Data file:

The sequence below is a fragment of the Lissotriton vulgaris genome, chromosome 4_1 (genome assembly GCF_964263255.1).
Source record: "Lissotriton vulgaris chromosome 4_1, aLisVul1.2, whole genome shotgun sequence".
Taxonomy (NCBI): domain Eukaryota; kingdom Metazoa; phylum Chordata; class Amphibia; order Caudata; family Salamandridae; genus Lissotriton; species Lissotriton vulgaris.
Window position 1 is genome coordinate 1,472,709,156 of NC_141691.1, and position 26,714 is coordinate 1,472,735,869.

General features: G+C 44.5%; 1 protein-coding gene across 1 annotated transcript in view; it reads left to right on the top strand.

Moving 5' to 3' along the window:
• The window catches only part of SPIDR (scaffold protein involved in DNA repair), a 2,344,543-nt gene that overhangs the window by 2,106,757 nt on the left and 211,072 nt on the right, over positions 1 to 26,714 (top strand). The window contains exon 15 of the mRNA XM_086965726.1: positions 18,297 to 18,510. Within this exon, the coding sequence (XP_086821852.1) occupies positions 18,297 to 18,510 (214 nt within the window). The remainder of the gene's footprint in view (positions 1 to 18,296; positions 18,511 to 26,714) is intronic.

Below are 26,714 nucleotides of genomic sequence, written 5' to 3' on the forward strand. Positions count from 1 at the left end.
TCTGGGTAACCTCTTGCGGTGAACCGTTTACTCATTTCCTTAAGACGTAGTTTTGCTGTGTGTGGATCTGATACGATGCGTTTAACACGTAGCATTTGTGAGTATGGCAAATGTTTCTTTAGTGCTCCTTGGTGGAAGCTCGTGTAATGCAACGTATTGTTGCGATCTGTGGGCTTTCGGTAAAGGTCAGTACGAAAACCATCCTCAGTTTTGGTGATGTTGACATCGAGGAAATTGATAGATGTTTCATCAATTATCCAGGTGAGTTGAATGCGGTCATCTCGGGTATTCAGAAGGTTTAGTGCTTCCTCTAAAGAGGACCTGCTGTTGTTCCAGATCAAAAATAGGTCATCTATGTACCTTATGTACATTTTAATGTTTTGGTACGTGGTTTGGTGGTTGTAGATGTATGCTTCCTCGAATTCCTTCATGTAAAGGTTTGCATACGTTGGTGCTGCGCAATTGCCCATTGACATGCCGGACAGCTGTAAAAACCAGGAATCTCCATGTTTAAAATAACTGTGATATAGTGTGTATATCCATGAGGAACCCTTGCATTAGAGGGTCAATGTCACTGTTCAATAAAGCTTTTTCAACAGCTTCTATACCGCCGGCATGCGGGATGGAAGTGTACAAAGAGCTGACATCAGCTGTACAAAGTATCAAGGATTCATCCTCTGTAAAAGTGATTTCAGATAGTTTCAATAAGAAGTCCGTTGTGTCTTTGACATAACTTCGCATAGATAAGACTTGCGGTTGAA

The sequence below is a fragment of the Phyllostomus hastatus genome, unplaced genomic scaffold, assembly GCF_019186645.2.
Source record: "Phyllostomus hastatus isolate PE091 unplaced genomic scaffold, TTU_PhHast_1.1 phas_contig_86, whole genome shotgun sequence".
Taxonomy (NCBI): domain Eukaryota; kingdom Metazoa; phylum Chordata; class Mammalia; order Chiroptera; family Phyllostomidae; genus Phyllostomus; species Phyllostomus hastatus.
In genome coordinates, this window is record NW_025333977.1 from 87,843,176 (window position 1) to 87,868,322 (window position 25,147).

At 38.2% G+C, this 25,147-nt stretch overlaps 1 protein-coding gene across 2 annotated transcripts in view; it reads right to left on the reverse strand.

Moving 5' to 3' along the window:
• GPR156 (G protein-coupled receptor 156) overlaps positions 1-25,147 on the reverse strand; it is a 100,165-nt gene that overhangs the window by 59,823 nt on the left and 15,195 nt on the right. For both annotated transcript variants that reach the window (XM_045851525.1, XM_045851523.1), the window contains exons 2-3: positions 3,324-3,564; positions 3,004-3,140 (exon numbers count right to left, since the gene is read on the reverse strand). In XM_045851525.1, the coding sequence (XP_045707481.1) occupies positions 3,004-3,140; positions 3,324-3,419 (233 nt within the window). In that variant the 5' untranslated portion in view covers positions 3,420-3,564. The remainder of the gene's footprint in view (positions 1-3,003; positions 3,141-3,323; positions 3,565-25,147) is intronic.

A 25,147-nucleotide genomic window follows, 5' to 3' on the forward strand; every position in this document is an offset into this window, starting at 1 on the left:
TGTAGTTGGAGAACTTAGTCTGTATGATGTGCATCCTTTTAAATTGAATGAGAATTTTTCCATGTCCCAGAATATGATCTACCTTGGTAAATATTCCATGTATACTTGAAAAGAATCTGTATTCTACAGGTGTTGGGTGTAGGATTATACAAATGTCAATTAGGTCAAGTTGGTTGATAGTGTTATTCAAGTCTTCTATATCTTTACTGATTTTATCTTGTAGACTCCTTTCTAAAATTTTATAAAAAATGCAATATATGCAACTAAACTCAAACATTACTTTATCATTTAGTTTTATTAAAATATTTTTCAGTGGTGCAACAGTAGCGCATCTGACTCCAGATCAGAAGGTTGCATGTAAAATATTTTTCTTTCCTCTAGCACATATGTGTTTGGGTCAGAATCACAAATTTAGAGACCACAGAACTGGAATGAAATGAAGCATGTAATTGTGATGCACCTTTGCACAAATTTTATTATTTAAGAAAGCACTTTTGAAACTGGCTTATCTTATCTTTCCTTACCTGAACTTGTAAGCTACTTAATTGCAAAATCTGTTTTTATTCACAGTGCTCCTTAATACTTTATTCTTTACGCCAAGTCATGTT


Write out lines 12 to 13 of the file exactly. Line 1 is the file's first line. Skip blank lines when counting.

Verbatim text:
Taxonomy (NCBI): domain Eukaryota; kingdom Metazoa; phylum Chordata; class Mammalia; order Chiroptera; family Phyllostomidae; genus Phyllostomus; species Phyllostomus hastatus.
In genome coordinates, this window is record NW_025333977.1 from 87,843,176 (window position 1) to 87,868,322 (window position 25,147).